I do not rule out the possibility that my particular suggestions for eliminating the policy veto, the electoral college, the equal-vote allocation of power in the Senate, etc., are not only debatable, but even out-and-out bad. That said, I am confident that simplistic reminders that "we are a republic, and not a democracy," do not contribute to the public debate unless they are accompanied by a robust theory of precisely how the anti-democratic, anti-majoritarian features of our Constitution serve important public values beyond simply making it difficult for the majority to rule."

If you don't read his book, at least check out his paper "The Democratic Deficit in America"found below.

September 18, 2007 7:11 PM  
Blogger HL said...

Professor Levinson -

As lawyers, our perspectives on the Constitution are often a bit skewed. We can easily lose track of the ways in which our founding document is viewed by the nation's broad public. Consequently, I think it's important that discussion about whether, and how, to change the Constitution take account of both popular perceptions and public ideals.

Let me start with the electoral college. We all know that the framers sought to protect the influence of small states when they set up this anti-populist system. However, during the course of nationhood the power and reach of the federal government has grown and not always, or even often, in ways anticipated by those who drafted and voted for the Constitution in 1787.

I think the public neither understands nor appreciates the purpose of the electoral college. And who can blame them? This is no longer a motley collection of states with disparate economies, cultures and histories. Instead, as our nation has become homogenized in all of those areas, the differences between the states and the need to prevent larger states from overreaching in the presidential electoral arena has lessened.

I personally believe the time is right to shift the U.S. toward a popular vote-only system in presidential elections. I think many people would agree. And I think one argument that should be made, though isn't heard enough, is that the political equality of the states in the federal system is adequately protected by the design of the Senate.

I also think we should be having a conversation about two other aspects of presidential power: first, whether the Vice President should be independently elected, and second, whether the constitution should include explicit limits on the degree to which Congress can delegate executive authority to independent agencies.

Understand, I am no "unitary presidency" scholar. I do, however, think that part of the reason that elections don't bring the changes that people seem to want, at least not very often, is that much of the government's administrative apparatus is effectively immune from presidential influence. There may well be agencies that should be constitutionally deemed independent, such as the Federal Reserve System, but I think it's no so clear in other cases (such as the FCC, FTC, CPSC, etc.)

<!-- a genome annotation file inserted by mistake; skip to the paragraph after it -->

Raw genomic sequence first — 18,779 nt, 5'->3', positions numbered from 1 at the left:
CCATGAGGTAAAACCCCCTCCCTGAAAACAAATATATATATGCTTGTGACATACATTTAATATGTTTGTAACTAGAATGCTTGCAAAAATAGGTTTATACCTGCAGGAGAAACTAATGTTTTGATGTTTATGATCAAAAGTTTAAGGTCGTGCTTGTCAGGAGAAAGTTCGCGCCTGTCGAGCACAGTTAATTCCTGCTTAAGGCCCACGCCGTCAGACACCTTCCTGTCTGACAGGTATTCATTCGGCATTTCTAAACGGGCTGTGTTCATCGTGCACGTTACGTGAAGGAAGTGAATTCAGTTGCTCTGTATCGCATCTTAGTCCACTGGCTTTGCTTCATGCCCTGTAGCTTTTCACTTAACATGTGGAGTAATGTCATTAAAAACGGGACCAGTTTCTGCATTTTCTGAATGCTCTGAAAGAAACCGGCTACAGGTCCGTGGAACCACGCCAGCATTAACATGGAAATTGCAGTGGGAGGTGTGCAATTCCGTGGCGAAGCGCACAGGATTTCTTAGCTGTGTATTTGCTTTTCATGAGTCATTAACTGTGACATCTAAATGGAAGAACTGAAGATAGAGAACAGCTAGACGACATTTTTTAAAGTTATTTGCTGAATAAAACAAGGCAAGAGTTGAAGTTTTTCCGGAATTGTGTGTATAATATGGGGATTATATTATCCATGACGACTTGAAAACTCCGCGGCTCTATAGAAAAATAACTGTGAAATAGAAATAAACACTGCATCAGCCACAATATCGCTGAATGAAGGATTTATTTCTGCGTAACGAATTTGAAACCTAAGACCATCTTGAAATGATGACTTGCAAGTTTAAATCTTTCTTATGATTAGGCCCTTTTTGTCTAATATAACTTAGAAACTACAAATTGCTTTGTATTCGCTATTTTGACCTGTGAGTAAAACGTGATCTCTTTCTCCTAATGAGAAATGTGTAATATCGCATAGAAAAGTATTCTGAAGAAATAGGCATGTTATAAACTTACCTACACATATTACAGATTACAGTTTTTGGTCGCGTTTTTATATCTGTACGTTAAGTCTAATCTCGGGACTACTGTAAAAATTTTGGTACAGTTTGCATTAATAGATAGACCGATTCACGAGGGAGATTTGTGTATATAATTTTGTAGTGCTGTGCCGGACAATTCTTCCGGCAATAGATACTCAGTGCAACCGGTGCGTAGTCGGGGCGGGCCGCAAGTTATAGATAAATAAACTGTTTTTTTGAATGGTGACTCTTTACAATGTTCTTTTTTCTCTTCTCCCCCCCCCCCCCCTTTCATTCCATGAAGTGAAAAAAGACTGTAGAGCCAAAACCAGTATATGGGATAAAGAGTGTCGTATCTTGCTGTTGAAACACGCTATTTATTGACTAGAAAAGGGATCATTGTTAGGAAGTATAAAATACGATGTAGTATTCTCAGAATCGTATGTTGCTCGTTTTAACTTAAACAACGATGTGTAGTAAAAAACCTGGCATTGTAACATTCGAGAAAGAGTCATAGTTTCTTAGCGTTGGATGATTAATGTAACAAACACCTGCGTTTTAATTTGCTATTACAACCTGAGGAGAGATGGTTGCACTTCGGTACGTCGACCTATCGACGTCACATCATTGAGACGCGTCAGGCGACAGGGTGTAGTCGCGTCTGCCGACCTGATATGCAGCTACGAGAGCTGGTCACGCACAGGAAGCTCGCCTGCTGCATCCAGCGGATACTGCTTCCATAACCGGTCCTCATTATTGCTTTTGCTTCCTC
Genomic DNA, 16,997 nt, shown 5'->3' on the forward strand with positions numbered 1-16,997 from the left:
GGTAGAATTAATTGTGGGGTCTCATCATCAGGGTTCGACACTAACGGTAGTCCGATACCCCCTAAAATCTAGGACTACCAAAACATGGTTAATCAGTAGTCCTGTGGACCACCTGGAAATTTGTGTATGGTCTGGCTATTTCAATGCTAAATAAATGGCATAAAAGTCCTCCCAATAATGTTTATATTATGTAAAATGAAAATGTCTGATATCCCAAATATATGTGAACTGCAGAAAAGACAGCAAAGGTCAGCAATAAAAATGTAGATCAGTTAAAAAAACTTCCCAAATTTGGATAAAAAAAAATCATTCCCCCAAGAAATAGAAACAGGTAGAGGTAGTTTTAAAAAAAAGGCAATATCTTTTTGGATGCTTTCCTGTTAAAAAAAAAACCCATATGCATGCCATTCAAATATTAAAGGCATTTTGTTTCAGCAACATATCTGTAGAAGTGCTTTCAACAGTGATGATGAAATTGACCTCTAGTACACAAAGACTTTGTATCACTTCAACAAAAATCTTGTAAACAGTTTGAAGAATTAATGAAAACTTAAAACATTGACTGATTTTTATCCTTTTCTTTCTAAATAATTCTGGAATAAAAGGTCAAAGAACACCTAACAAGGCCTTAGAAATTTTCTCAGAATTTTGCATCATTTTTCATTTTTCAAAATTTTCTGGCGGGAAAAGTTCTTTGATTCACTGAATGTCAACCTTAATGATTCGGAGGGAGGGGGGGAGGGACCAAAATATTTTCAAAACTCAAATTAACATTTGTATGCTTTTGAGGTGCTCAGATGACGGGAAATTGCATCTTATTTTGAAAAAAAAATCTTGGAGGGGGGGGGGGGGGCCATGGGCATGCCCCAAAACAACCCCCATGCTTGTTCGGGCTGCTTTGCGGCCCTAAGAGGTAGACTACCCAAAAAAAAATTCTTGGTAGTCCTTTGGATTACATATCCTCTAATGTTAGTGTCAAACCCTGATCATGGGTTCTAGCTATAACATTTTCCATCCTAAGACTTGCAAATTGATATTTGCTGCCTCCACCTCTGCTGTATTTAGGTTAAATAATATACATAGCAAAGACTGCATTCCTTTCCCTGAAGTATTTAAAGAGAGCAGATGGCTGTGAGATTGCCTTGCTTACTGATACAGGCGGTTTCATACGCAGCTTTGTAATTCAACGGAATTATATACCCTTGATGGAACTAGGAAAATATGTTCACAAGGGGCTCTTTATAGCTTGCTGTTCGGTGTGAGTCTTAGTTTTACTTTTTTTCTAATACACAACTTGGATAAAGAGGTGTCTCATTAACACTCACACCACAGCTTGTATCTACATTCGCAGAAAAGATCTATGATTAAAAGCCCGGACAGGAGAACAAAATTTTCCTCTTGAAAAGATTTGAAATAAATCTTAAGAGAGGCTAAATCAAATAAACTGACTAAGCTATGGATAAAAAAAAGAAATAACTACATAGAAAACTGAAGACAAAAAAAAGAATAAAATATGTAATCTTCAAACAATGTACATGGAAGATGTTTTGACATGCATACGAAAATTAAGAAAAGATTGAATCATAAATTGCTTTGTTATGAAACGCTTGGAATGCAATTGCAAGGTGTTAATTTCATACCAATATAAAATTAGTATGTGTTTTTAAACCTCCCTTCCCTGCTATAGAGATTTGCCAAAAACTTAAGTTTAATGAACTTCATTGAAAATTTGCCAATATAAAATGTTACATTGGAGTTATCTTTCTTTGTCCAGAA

Our recent experience with Mr. Cheney, as well as the changes in the way Presidents have put their Vice Presidents to work over the decades, indicates that we should, at a minimum, have a conversation about what, exactly, the veep should do. Surely we don't think the Cheney model is the right one; but neither should we be quick to embrace the model that relegated Vice Presidents like Truman, Barkley, and Johnson to near irrelevance. I don't think it's wise to leave the matter to presidential discretion. That obviously can lead to mischief, as Dick's adventures in D.C. show.

Another area where a convention could profitably spend time is on the whole privacy issue. I believe the Constitution should be amended to make it clear that a right to privacy does exist. The problem, of course, is defining its scope. I think it's best to be simple and brief, as in "Neither Congress nor any State shall pass any law that constitutes an invasion of privacy." But obviously this has some downsides.

Second, I wouldn't want to see the concept of the 9th Amendment, i.e., that the designation of particular rights is not meant to imply that no others exist, denigrated.

Third, there's several different ways in which "privacy" can be understood. Does that term reach only the home? Or does it also extend to a business? A motor vehicle or airplane or boat? One's briefcase or purse? And what behaviors are wrapped up in the term? Sexuality, at least in most forms, sure, but what of child pornography, molestations, beastiality, prostitution, etc.? A convention would have to be sure that a privacy clause does not prevent the criminalization of these kinds of acts. And how would it be squared with the First Amendment law on obscenity?

The whole privacy issue also touches on national security matters, so the conventioneers would inevitably have to get into the scope of the commander-in-chief power.